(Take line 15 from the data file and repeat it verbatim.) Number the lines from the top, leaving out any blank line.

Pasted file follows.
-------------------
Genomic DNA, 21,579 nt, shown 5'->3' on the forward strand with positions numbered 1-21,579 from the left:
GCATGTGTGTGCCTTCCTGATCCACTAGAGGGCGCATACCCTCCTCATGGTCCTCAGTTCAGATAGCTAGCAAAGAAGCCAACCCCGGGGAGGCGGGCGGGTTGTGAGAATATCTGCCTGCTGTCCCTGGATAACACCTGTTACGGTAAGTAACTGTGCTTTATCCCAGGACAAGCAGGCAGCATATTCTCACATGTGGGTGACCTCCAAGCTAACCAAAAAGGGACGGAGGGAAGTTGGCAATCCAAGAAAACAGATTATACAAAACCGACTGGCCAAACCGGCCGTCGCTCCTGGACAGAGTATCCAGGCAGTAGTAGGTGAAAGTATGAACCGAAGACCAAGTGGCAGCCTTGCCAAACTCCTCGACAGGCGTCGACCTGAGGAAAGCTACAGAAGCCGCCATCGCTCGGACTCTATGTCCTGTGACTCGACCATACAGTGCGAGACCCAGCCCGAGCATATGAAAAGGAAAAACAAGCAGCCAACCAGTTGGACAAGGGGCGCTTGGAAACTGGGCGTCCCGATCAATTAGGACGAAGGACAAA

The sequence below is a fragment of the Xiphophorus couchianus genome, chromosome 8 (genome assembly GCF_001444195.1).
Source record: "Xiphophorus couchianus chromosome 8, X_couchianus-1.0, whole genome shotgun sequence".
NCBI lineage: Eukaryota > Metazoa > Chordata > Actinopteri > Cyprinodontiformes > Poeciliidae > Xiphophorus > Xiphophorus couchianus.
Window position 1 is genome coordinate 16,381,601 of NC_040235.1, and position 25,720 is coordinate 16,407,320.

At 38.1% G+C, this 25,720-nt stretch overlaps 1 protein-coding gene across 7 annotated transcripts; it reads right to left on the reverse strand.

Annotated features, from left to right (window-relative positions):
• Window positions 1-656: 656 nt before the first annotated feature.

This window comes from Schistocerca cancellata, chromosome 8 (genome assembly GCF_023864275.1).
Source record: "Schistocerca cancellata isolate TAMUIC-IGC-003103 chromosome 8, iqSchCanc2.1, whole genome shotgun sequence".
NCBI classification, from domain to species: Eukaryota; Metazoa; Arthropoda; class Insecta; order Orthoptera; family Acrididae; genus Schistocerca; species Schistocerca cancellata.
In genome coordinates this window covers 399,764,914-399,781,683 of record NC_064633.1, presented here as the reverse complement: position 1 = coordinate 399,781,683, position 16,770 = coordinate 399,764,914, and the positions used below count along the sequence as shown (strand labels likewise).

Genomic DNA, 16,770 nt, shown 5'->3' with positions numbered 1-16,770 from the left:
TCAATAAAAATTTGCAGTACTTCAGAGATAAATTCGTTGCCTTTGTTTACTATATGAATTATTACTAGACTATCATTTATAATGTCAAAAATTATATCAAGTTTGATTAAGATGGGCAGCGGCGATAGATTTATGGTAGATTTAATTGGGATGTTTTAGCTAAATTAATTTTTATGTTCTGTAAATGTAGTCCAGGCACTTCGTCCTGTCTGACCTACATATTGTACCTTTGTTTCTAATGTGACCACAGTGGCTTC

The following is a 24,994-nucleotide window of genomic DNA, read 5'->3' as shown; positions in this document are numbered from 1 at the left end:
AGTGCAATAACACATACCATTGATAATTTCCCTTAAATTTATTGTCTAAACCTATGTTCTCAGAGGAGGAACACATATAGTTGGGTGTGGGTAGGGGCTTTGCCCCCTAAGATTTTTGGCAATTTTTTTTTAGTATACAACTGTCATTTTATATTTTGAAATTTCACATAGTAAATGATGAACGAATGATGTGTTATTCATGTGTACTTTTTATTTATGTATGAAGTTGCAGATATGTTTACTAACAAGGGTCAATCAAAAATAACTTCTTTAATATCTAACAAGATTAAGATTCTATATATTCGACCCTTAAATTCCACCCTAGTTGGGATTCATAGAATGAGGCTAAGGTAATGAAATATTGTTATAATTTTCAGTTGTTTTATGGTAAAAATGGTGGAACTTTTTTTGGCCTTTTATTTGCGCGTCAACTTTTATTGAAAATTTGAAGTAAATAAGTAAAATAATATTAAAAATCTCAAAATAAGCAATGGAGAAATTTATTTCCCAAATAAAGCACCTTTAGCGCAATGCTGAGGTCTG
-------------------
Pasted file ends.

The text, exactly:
TCAATAAAAATTTGCAGTACTTCAGAGATAAATTCGTTGCCTTTGTTTACTATATGAATTATTACTAGACTATCATTTATAATGTCAAAAATTATATCAAGTTTGATTAAGATGGGCAGCGGCGATAGATTTATGGTAGATTTAATTGGGATGTTTTAGCTAAATTAATTTTTATGTTCTGTAAATGTAGTCCAGGCACTTCGTCCTGTCTGACCTACATATTGTACCTTTGTTTCTAATGTGACCACAGTGGCTTC